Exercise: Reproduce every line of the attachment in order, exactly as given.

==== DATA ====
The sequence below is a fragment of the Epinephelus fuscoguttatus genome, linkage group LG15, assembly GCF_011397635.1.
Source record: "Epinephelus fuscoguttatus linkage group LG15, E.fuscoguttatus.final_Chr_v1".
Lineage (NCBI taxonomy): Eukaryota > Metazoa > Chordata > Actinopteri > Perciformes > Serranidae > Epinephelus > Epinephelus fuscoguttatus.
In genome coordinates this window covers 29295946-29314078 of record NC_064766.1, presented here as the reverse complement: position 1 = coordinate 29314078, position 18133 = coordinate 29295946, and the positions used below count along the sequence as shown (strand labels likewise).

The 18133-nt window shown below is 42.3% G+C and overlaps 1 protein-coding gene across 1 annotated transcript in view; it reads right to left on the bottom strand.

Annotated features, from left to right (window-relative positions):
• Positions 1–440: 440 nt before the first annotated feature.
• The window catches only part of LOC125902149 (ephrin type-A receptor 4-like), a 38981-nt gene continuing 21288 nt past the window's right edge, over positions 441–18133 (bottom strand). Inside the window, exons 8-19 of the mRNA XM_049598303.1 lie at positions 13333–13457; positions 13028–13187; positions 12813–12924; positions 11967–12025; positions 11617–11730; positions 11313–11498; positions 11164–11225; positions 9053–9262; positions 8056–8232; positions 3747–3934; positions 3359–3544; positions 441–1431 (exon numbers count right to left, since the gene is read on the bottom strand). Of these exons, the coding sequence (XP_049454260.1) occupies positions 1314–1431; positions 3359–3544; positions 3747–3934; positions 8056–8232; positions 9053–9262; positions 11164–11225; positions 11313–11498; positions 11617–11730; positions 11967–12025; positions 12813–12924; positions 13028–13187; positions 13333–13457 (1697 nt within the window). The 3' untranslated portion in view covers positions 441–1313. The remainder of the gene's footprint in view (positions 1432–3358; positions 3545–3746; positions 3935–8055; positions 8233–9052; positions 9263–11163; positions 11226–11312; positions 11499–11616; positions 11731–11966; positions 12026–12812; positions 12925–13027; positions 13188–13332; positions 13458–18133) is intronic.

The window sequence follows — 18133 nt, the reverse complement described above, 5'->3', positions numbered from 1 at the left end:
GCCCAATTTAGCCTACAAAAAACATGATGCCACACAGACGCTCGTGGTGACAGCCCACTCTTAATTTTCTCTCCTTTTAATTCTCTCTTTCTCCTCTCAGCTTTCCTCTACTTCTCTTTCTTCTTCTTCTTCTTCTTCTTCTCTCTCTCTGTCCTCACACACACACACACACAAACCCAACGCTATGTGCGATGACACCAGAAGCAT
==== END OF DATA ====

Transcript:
The sequence below is a fragment of the Epinephelus fuscoguttatus genome, linkage group LG15, assembly GCF_011397635.1.
Source record: "Epinephelus fuscoguttatus linkage group LG15, E.fuscoguttatus.final_Chr_v1".
Lineage (NCBI taxonomy): Eukaryota > Metazoa > Chordata > Actinopteri > Perciformes > Serranidae > Epinephelus > Epinephelus fuscoguttatus.
In genome coordinates this window covers 29295946-29314078 of record NC_064766.1, presented here as the reverse complement: position 1 = coordinate 29314078, position 18133 = coordinate 29295946, and the positions used below count along the sequence as shown (strand labels likewise).

The 18133-nt window shown below is 42.3% G+C and overlaps 1 protein-coding gene across 1 annotated transcript in view; it reads right to left on the bottom strand.

Annotated features, from left to right (window-relative positions):
• Positions 1–440: 440 nt before the first annotated feature.
• The window catches only part of LOC125902149 (ephrin type-A receptor 4-like), a 38981-nt gene continuing 21288 nt past the window's right edge, over positions 441–18133 (bottom strand). Inside the window, exons 8-19 of the mRNA XM_049598303.1 lie at positions 13333–13457; positions 13028–13187; positions 12813–12924; positions 11967–12025; positions 11617–11730; positions 11313–11498; positions 11164–11225; positions 9053–9262; positions 8056–8232; positions 3747–3934; positions 3359–3544; positions 441–1431 (exon numbers count right to left, since the gene is read on the bottom strand). Of these exons, the coding sequence (XP_049454260.1) occupies positions 1314–1431; positions 3359–3544; positions 3747–3934; positions 8056–8232; positions 9053–9262; positions 11164–11225; positions 11313–11498; positions 11617–11730; positions 11967–12025; positions 12813–12924; positions 13028–13187; positions 13333–13457 (1697 nt within the window). The 3' untranslated portion in view covers positions 441–1313. The remainder of the gene's footprint in view (positions 1432–3358; positions 3545–3746; positions 3935–8055; positions 8233–9052; positions 9263–11163; positions 11226–11312; positions 11499–11616; positions 11731–11966; positions 12026–12812; positions 12925–13027; positions 13188–13332; positions 13458–18133) is intronic.

The window sequence follows — 18133 nt, the reverse complement described above, 5'->3', positions numbered from 1 at the left end:
GCCCAATTTAGCCTACAAAAAACATGATGCCACACAGACGCTCGTGGTGACAGCCCACTCTTAATTTTCTCTCCTTTTAATTCTCTCTTTCTCCTCTCAGCTTTCCTCTACTTCTCTTTCTTCTTCTTCTTCTTCTTCTTCTCTCTCTCTGTCCTCACACACACACACACACAAACCCAACGCTATGTGCGATGACACCAGAAGCAT